STEM JOBS

EARLY FALL 2017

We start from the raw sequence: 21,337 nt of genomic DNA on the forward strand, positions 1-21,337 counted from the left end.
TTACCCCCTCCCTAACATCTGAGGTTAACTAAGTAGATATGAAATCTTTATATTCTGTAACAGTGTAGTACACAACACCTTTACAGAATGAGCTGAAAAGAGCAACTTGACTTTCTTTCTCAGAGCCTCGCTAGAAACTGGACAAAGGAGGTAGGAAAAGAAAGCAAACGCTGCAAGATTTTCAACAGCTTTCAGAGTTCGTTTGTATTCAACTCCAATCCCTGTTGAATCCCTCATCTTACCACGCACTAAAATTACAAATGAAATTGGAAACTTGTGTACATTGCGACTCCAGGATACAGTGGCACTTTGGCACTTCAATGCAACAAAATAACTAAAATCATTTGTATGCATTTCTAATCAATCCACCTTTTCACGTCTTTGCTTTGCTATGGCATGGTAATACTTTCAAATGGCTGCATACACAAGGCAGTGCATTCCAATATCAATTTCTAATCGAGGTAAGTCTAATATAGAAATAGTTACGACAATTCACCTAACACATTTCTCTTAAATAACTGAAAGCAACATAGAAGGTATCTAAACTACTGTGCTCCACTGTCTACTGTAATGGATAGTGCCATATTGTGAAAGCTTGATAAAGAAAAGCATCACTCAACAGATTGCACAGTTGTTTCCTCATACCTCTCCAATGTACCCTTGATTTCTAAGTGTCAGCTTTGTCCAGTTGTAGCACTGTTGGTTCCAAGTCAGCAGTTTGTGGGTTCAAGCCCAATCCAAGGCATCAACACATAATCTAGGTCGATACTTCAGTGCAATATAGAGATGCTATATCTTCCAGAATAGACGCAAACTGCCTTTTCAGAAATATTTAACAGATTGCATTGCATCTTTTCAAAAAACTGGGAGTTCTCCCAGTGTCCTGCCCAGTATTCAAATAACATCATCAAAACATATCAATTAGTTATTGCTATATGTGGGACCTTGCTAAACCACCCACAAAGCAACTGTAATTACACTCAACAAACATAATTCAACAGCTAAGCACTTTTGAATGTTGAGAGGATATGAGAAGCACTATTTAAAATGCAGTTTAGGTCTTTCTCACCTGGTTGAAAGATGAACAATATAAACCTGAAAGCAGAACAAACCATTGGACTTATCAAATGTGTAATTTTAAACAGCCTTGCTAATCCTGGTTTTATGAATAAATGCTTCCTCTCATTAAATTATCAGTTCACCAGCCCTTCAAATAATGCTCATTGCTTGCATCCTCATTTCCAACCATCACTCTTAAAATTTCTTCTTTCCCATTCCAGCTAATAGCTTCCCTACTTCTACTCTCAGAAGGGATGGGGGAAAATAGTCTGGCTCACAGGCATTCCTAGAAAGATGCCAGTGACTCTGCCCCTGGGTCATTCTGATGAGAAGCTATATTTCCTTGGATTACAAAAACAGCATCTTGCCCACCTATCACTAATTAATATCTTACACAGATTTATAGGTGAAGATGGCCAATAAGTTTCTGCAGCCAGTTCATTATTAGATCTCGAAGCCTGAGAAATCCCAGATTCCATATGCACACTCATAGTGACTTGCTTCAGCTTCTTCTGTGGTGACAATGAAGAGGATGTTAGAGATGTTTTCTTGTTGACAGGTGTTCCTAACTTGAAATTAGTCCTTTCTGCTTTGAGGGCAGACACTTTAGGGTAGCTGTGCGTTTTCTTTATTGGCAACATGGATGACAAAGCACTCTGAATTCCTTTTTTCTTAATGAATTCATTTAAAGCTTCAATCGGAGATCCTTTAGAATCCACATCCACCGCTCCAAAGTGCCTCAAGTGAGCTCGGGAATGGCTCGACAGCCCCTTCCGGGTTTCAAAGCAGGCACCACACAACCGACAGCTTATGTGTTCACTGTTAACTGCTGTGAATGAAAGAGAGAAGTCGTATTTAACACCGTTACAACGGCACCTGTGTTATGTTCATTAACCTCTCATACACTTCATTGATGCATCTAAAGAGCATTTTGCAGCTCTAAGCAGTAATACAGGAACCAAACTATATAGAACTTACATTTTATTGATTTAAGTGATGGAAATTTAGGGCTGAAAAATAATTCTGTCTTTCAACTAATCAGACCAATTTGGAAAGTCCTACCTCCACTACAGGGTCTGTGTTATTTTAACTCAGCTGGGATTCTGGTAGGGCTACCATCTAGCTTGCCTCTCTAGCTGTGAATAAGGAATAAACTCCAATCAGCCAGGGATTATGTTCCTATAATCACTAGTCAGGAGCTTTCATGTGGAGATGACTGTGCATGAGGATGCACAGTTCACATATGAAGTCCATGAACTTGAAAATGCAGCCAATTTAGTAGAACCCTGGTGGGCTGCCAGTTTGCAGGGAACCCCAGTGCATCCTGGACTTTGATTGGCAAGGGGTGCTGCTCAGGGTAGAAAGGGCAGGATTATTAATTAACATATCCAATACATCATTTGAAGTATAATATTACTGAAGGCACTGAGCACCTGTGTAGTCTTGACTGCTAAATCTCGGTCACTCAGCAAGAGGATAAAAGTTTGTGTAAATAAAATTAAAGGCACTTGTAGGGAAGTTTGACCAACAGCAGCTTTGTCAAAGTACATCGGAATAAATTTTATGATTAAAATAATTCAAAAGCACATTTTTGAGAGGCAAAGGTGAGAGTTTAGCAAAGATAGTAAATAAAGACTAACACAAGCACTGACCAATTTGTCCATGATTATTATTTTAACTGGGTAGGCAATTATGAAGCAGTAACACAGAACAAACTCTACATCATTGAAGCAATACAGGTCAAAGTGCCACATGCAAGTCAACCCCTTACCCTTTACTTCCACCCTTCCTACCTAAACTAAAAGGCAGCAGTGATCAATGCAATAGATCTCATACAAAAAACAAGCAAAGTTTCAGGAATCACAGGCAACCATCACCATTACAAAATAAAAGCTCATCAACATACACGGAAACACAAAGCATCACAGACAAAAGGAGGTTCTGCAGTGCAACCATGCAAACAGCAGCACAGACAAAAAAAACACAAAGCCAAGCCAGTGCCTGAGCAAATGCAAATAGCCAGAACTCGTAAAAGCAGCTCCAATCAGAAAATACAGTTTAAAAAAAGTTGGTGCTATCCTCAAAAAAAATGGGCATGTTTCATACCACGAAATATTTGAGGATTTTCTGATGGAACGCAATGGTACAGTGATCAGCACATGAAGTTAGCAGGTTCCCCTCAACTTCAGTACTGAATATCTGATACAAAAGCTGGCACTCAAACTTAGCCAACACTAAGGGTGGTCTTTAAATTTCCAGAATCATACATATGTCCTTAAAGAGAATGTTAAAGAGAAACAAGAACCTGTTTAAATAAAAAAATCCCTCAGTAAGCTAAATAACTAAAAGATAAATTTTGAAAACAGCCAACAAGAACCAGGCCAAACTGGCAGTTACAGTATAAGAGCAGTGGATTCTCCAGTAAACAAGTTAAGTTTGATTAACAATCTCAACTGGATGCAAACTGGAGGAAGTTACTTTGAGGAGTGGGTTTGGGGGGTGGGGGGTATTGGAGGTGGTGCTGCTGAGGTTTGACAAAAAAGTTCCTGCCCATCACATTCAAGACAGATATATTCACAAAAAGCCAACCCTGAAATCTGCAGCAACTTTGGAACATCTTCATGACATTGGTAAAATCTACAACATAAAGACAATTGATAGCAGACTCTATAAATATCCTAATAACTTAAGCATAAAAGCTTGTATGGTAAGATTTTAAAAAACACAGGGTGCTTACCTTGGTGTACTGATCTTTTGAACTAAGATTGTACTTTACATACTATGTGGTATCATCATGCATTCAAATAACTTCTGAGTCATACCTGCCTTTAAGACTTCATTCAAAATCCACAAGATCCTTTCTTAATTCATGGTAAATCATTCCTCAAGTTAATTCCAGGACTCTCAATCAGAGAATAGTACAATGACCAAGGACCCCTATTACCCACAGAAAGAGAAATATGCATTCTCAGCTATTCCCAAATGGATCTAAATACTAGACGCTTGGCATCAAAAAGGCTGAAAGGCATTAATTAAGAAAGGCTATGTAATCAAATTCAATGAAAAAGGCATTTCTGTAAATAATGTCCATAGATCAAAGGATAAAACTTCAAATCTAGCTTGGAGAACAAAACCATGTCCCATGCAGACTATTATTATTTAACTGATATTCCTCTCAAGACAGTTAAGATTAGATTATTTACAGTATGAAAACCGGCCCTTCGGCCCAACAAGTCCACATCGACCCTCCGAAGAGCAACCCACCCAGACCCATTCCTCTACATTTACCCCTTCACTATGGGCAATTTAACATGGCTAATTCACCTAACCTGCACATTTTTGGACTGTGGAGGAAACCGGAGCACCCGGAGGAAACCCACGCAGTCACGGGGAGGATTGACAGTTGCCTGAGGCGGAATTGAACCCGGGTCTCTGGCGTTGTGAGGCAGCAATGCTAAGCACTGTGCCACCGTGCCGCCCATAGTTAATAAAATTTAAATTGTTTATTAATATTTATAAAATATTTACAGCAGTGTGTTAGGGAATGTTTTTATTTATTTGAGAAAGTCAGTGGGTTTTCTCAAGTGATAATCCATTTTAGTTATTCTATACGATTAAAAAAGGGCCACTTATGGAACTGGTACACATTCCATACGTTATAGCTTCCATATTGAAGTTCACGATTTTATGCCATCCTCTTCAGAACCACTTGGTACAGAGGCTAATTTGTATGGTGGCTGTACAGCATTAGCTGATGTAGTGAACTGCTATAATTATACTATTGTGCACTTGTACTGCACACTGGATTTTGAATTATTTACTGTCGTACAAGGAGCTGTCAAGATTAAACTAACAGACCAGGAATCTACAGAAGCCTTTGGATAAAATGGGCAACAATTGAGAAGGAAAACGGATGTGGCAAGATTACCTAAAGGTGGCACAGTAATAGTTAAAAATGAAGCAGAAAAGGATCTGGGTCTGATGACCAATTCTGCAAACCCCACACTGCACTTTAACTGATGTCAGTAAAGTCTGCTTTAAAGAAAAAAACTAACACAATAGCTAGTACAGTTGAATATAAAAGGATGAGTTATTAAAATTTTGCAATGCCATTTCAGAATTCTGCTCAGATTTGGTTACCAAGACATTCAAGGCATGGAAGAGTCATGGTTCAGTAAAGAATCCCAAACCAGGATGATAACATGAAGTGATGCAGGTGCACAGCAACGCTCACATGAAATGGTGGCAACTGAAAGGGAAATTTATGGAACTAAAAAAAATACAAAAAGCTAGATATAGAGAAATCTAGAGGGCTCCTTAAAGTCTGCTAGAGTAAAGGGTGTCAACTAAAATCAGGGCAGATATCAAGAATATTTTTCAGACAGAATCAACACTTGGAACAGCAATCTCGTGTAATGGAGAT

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12 EARLY FALL 2017 // STEMJOBS.COM "Television excited me. I knew I had a new mission." It took the excitement of the field of television broadcasting to make Anita Bevins change course from wanting to work for a newspaper when she started college to knowing that television production was the career for her. A course in television production that was a requirement for her journalism major left Anita fascinated by the the capabilities of video to convey a message. After earning a bachelor's degree from Virginia Tech and a master's degree in Mass Communication from the University of Florida, she felt she had a solid foundation in television production. "The steepest learning curve, however, took place in my first year as a professional working at a television station," explained Anita. "There is no substitute for real-world experience." She has transitioned that experience into her current job as an Associate Professor in the Broadcast Television Production program at Daytona State College. Anita encourages any student interested in this career to choose a college or university with broadcasting facilities where "students are an integral part of the productions." At Daytona State College, Anita teaches several courses in broadcast production and oversees production of two televised programs each week. The live programs require skill and knowledge from the students, according to Anita, "as there are no opportunities to stop and shoot a second take when you work a live broadcast." An addition to this year's programming is a live remote sports show that will require even a higher level of skill from both the staff and students, she explained. In addition to the live broadcasts, Anita teaches studio and field camera operation, jib operation, studio and field production, lighting techniques, video operation, editing, technical directing, producing, directing, and on-camera performance. Her job requires a variety of STEM skills, which include planning, organizing, and executing program productions from the perspective of both content and technology. "The technology is computer based," she explains, "and the advances in the technology have been amazing." She also uses math skills to carefully manage the very precise blocks of time in video production. Although a master's degree is required for teaching television production at the college level, Anita explains that the education level required for those working in television depends on the type of job. Some students learn skills in high school and get technical training for jobs such as gaffer, grip, production assistant, or camera operator. Many employers require a bachelor's degree for work as a producer, BROADCASTING // ANITA BEVINS THE STEM BEHIND THE SCENES Don't Just Watch—Work in Television BY SUE HAMILTON

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